We are at Aidacare in Cardiff, and today we are looking at a range of different bathroom shower equipment. With us is Ally, who will be providing us with an overview of the products on display.

Mobile Shower Commode

One of the products we have here is a mobile shower commode. This particular model is attendant propelled, but we also have the option of self propelled. The self propelled version is designed for clients who have sufficient upper limb strength to propel themselves using larger wheels similar to those on a wheelchair. The attendant propelled version, which we have on display here, does not have these larger wheels. Instead, it is pushed by an attendant from the shower to the toilet. This model also has the option of swing away footplates, or a weight bearing platform. We also have a range of sizes available, as well as custom seat options.

One key difference between this mobile shower commode and the next model we will discuss is the seat. This one does not have a seat at the moment, but we do have other seating options available. One option is an upright seat for clients who are still able to sit upright on their own. The other option is a Tilt In Space seat, which can be tilted for added comfort and pressure relief. Ally demonstrates this function for us by tilting the seat back.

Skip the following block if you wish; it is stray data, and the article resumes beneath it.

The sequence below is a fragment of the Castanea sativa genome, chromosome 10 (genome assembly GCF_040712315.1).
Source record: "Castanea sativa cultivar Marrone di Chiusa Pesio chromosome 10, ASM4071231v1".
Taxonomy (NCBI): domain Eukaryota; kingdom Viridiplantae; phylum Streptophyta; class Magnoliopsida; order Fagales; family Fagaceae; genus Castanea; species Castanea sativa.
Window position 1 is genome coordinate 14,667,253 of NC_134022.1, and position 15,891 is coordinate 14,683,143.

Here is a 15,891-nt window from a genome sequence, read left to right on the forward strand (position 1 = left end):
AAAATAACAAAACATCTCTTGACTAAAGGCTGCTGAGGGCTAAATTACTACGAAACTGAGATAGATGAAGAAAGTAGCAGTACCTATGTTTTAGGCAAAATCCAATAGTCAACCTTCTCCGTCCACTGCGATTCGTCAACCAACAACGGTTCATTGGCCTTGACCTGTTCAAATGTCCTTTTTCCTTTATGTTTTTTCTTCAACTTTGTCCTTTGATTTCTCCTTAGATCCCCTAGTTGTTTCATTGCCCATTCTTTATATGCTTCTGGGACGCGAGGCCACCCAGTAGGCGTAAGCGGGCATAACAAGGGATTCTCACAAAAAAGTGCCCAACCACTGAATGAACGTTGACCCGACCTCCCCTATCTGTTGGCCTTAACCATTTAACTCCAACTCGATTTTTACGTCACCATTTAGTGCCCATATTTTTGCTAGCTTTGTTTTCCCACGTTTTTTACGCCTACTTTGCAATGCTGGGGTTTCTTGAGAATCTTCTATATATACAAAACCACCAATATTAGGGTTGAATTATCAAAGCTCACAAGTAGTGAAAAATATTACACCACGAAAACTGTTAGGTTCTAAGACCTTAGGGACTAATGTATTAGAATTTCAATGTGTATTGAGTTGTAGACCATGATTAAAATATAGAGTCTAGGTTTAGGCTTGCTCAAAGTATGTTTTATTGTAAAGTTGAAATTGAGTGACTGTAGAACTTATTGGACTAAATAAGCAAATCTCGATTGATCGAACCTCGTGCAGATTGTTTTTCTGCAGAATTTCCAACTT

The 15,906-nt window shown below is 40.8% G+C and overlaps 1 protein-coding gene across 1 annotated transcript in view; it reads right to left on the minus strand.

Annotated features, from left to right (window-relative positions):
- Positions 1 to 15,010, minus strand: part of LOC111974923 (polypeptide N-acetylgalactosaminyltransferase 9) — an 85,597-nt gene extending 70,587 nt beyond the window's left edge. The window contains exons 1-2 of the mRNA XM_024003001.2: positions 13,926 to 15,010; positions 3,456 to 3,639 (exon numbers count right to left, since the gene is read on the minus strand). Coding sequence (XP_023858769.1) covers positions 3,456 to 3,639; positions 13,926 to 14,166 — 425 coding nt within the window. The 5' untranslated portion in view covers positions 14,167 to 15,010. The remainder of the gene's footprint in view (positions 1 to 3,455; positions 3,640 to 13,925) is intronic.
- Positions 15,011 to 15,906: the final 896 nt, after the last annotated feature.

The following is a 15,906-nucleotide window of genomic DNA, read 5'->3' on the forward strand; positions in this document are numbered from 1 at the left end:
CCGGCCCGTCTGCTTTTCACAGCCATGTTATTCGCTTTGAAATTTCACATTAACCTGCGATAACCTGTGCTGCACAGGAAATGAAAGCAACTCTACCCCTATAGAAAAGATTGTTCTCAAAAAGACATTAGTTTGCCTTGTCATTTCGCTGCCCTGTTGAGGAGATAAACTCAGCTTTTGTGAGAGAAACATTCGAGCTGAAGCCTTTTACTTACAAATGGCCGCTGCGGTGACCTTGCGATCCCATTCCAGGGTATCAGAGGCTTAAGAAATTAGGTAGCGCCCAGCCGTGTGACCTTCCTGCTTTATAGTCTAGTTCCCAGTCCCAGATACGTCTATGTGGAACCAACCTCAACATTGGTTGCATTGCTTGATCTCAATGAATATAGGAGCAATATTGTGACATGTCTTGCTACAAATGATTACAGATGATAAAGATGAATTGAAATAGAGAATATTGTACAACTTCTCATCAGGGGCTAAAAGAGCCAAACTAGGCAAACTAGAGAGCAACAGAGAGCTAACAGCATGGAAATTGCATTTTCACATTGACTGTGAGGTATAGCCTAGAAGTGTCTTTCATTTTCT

Customisable Seat Options

In addition to the standard seating options, we also offer customisable seat options for clients who may require additional support. For example, clients who are at high risk for pressure injuries or who have longer morning routines may benefit from a pressure reducing commode seat. We can also add cut outs and fixtures to the seat for specialized needs. Another option is a pan slide, which can be useful for hygienic transfer from the bedroom to the toilet.

Considerations for Use in the Home

When considering the use of bathroom shower equipment in the home, there are a few important considerations to keep in mind. One is the ability of the equipment to move over thresholds and on carpeted surfaces. For example, a client may need assistance moving a mobile shower commode over a threshold or across a carpeted bedroom to the bathroom. Another consideration is the turning circle of the equipment, particularly in tight bathrooms. It is also important to think about how the equipment will transition from the bathroom to the shower and back again. These are just a few examples of the many factors that an occupational therapist will take into account when prescribing bathroom shower equipment for a client.


As we have seen, there are many different options and considerations when it comes to bathroom shower equipment. It is important to work with an occupational therapist to ensure that the equipment chosen is the right fit for the client’s needs and the home environment. With the right equipment and support, clients can maintain their independence and hygiene while showering and using the toilet.